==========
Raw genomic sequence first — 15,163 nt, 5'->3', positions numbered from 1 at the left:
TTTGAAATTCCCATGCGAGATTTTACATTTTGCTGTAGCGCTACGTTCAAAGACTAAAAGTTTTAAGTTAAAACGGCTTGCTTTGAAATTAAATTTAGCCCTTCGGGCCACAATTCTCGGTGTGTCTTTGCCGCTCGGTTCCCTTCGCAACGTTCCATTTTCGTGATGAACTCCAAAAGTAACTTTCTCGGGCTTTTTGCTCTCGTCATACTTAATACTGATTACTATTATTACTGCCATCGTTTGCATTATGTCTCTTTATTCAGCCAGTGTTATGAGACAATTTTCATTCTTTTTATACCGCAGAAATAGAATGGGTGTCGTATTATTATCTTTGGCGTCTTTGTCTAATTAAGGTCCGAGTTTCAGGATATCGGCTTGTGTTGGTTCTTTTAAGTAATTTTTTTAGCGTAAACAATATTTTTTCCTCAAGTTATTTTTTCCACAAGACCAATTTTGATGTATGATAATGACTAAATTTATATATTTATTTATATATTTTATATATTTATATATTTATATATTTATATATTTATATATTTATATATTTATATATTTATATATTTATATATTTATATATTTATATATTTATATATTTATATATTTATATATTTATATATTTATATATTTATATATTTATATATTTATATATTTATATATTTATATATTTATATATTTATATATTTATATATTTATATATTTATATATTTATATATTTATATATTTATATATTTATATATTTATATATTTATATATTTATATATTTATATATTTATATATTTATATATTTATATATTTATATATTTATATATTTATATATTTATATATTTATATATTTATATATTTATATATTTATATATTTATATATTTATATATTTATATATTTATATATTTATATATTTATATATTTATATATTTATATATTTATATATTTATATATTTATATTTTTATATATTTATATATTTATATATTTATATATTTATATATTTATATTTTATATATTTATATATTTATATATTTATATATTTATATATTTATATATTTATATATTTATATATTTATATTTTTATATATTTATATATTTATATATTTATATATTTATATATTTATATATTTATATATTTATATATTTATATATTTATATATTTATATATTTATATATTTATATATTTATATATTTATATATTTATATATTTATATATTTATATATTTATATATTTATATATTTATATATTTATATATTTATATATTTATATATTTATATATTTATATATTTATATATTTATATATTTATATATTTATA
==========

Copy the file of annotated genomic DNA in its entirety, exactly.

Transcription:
Raw genomic sequence first — 15,163 nt, 5'->3', positions numbered from 1 at the left:
TTTGAAATTCCCATGCGAGATTTTACATTTTGCTGTAGCGCTACGTTCAAAGACTAAAAGTTTTAAGTTAAAACGGCTTGCTTTGAAATTAAATTTAGCCCTTCGGGCCACAATTCTCGGTGTGTCTTTGCCGCTCGGTTCCCTTCGCAACGTTCCATTTTCGTGATGAACTCCAAAAGTAACTTTCTCGGGCTTTTTGCTCTCGTCATACTTAATACTGATTACTATTATTACTGCCATCGTTTGCATTATGTCTCTTTATTCAGCCAGTGTTATGAGACAATTTTCATTCTTTTTATACCGCAGAAATAGAATGGGTGTCGTATTATTATCTTTGGCGTCTTTGTCTAATTAAGGTCCGAGTTTCAGGATATCGGCTTGTGTTGGTTCTTTTAAGTAATTTTTTTAGCGTAAACAATATTTTTTCCTCAAGTTATTTTTTCCACAAGACCAATTTTGATGTATGATAATGACTAAATTTATATATTTATTTATATATTTTATATATTTATATATTTATATATTTATATATTTATATATTTATATATTTATATATTTATATATTTATATATTTATATATTTATATATTTATATATTTATATATTTATATATTTATATATTTATATATTTATATATTTATATATTTATATATTTATATATTTATATATTTATATATTTATATATTTATATATTTATATATTTATATATTTATATATTTATATATTTATATATTTATATATTTATATATTTATATATTTATATATTTATATATTTATATATTTATATATTTATATATTTATATATTTATATATTTATATATTTATATATTTATATATTTATATATTTATATATTTATATATTTATATATTTATATATTTATATATTTATATATTTATATATTTATATATTTATATATTTATATATTTATATATTTATATATTTATATTTTTATATATTTATATATTTATATATTTATATATTTATATATTTATATTTTATATATTTATATATTTATATATTTATATATTTATATATTTATATATTTATATATTTATATATTTATATTTTTATATATTTATATATTTATATATTTATATATTTATATATTTATATATTTATATATTTATATATTTATATATTTATATATTTATATATTTATATATTTATATATTTATATATTTATATATTTATATATTTATATATTTATATATTTATATATTTATATATTTATATATTTATATATTTATATATTTATATATTTATATATTTATATATTTATATATTTATATATTTATATATTTATA